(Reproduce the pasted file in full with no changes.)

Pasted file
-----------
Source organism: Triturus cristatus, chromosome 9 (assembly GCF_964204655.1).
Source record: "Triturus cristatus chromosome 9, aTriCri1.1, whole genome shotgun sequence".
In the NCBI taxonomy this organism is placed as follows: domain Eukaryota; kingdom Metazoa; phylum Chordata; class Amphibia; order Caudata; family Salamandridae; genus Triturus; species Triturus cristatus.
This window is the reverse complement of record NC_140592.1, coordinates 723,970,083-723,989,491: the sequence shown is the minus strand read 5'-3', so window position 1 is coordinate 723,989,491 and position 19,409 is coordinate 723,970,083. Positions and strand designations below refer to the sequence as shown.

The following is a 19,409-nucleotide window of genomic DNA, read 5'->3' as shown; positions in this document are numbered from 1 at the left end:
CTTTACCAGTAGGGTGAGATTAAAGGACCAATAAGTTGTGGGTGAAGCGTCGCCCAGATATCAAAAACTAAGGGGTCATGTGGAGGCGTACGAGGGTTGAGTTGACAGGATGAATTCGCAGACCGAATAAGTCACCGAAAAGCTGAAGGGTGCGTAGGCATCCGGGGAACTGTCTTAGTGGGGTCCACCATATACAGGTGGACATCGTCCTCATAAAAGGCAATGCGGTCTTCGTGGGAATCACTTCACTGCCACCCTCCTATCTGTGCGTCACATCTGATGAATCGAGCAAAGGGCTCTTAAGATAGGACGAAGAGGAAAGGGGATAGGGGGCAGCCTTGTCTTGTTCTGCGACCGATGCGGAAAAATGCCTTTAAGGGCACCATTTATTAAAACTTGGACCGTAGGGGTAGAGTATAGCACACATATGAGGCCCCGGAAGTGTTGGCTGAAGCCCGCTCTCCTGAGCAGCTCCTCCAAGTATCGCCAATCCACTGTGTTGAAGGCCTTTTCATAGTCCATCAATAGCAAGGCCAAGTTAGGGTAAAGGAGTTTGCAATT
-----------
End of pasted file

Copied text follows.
Source organism: Triturus cristatus, chromosome 9 (assembly GCF_964204655.1).
Source record: "Triturus cristatus chromosome 9, aTriCri1.1, whole genome shotgun sequence".
In the NCBI taxonomy this organism is placed as follows: domain Eukaryota; kingdom Metazoa; phylum Chordata; class Amphibia; order Caudata; family Salamandridae; genus Triturus; species Triturus cristatus.
This window is the reverse complement of record NC_140592.1, coordinates 723,970,083-723,989,491: the sequence shown is the minus strand read 5'-3', so window position 1 is coordinate 723,989,491 and position 19,409 is coordinate 723,970,083. Positions and strand designations below refer to the sequence as shown.

The following is a 19,409-nucleotide window of genomic DNA, read 5'->3' as shown; positions in this document are numbered from 1 at the left end:
CTTTACCAGTAGGGTGAGATTAAAGGACCAATAAGTTGTGGGTGAAGCGTCGCCCAGATATCAAAAACTAAGGGGTCATGTGGAGGCGTACGAGGGTTGAGTTGACAGGATGAATTCGCAGACCGAATAAGTCACCGAAAAGCTGAAGGGTGCGTAGGCATCCGGGGAACTGTCTTAGTGGGGTCCACCATATACAGGTGGACATCGTCCTCATAAAAGGCAATGCGGTCTTCGTGGGAATCACTTCACTGCCACCCTCCTATCTGTGCGTCACATCTGATGAATCGAGCAAAGGGCTCTTAAGATAGGACGAAGAGGAAAGGGGATAGGGGGCAGCCTTGTCTTGTTCTGCGACCGATGCGGAAAAATGCCTTTAAGGGCACCATTTATTAAAACTTGGACCGTAGGGGTAGAGTATAGCACACATATGAGGCCCCGGAAGTGTTGGCTGAAGCCCGCTCTCCTGAGCAGCTCCTCCAAGTATCGCCAATCCACTGTGTTGAAGGCCTTTTCATAGTCCATCAATAGCAAGGCCAAGTTAGGGTAAAGGAGTTTGCAATT